Memorial Ten Count, whose name derives from the fabled toll that nods to the death of a champion boxer, is the impassioned new album by Sackville, NB’s Jon McKiel. Across ten songs the mood shifts with deft precision, reminding the listener that a good fight consists of equal parts blister-forming-grit and punch-drunk wistfulness. But what, exactly, is worth fighting for?
Recorded in the nether regions of Nova Scotia with analogue guru Jay Crocker (Joyfultalk, No More Shapes, Ghostkeeper), the album's sound is warm and worked-in. The raw performances, caught straight to tape, showcase McKiel at his most rugged and versatile, recalling in turn the anthemic restlessness of early Kurt Vile and the delicate thought-play of Chris Cohen, with intricate guitar playing that evokes the expansive jams of Television. Regardless of its mood, the alluring lyricism and in-the-pocket playing makes the blues-inflected Memorial Ten Count a testament to deep chemistry.
Lock-grooved lead track 'Boss' finds McKiel prying open the jaws of precedence with an eerie calm, refusing to be overtaken by the specters of the past. 'Impossible GIF' is a tech-wary narrative that pines for a truer way of communication. These ideas return over and over throughout the record; with gorgeous hints of abstraction, McKiel digs into the struggles of connecting with others, and with one's own prescribed identity. The tenderhearted gem 'Still Remain' pours over with such concerns: 'I wanna leave this reflection/I wanna bury the names/And when we leave a transmission/there can be some mistakes.”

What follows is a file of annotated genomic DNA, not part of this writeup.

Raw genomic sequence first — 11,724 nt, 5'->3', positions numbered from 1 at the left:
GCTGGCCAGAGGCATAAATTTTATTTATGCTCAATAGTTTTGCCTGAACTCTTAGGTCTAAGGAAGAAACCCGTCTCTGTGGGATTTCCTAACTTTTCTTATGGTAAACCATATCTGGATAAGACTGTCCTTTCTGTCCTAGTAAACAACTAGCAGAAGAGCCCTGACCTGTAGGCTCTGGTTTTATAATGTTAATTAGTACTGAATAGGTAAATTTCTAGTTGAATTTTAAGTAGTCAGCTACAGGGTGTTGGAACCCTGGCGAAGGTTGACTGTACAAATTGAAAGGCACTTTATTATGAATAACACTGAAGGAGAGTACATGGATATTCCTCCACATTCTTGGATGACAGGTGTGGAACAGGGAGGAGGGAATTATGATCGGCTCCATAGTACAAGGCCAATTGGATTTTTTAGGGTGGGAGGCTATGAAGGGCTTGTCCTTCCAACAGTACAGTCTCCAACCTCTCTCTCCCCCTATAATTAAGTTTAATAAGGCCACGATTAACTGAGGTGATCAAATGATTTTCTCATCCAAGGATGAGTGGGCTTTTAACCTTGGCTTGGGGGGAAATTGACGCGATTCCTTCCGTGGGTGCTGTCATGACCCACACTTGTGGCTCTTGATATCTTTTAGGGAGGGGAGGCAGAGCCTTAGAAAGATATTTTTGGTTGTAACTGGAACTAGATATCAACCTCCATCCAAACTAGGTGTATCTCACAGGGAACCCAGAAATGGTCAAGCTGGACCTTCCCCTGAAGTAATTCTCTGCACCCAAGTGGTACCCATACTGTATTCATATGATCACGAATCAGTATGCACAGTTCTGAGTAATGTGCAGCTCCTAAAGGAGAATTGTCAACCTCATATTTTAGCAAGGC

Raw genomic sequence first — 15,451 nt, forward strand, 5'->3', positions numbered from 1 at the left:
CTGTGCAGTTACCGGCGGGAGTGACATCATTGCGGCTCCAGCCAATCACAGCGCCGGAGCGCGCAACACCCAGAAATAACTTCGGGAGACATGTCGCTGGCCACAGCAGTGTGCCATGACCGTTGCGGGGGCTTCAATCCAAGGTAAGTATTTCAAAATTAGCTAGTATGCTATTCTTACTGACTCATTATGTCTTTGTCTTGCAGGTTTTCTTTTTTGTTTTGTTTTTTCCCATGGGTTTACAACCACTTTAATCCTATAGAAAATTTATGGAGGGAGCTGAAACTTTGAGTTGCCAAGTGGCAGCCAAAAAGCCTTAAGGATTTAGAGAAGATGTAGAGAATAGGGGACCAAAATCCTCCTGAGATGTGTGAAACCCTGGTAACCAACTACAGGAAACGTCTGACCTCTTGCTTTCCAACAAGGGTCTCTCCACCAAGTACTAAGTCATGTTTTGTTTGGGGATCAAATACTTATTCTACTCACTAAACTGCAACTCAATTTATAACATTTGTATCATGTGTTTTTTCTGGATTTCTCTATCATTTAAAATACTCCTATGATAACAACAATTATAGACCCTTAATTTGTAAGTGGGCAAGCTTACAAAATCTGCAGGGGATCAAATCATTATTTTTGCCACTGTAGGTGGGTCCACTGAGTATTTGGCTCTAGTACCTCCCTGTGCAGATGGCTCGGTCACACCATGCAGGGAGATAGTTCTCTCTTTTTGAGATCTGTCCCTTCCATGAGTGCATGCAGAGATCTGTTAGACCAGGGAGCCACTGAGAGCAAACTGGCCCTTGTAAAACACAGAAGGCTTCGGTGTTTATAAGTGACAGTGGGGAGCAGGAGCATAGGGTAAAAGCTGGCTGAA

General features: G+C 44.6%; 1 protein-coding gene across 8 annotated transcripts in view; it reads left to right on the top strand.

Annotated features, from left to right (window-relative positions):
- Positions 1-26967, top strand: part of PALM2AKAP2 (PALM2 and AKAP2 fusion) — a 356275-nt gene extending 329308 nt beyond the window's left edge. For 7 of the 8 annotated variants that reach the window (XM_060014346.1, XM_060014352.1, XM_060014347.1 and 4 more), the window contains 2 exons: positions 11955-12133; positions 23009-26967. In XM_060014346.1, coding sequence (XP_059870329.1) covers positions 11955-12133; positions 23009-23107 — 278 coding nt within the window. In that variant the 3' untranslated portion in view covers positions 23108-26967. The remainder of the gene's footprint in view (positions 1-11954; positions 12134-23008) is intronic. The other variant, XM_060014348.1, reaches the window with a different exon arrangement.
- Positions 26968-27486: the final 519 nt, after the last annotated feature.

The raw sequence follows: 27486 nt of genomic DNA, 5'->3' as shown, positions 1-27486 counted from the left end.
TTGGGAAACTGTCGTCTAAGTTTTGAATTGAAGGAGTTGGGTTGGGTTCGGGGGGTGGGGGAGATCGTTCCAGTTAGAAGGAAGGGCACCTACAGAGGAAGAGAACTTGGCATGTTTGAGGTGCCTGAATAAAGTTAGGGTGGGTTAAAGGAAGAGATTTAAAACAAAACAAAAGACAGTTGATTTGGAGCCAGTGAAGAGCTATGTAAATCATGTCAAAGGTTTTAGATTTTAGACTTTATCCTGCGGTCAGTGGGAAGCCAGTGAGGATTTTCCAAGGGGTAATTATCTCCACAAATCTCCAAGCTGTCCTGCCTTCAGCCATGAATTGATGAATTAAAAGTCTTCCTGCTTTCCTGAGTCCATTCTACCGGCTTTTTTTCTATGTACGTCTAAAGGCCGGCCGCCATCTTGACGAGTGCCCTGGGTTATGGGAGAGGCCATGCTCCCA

While McKiel dazzles with fever-dream narration, his band moves in and out of the frame with a singleminded precision. Bassist Shawn Dicey (Joyfultalk) and drummer Aaron Mangle (Cousins) provide the songs their powerful guts while Crocker (doubling as lead guitarist) sears his way through heavy rockers like 'Conduit' and 'High Five (Living A Lie)' with stadium-sized riffs. On the softer sides, like 'Brothers' and 'Unknown Source', Crocker offers an affectionate touch and the compositions reveal an introspective nostalgia.
And so the question lingers: What is at stake? What is worth fighting for? As the bell tolls on Memorial Ten Count, McKiel muses by his lonesome, strings delicately bent, returning to his own foundations; conjuring a kind of strained lullaby to his offspring. From this the listener may surmise: the fight is for the future. For the forming selves and those yet to come. And the stake we lay claim to is the love and abiding thereof.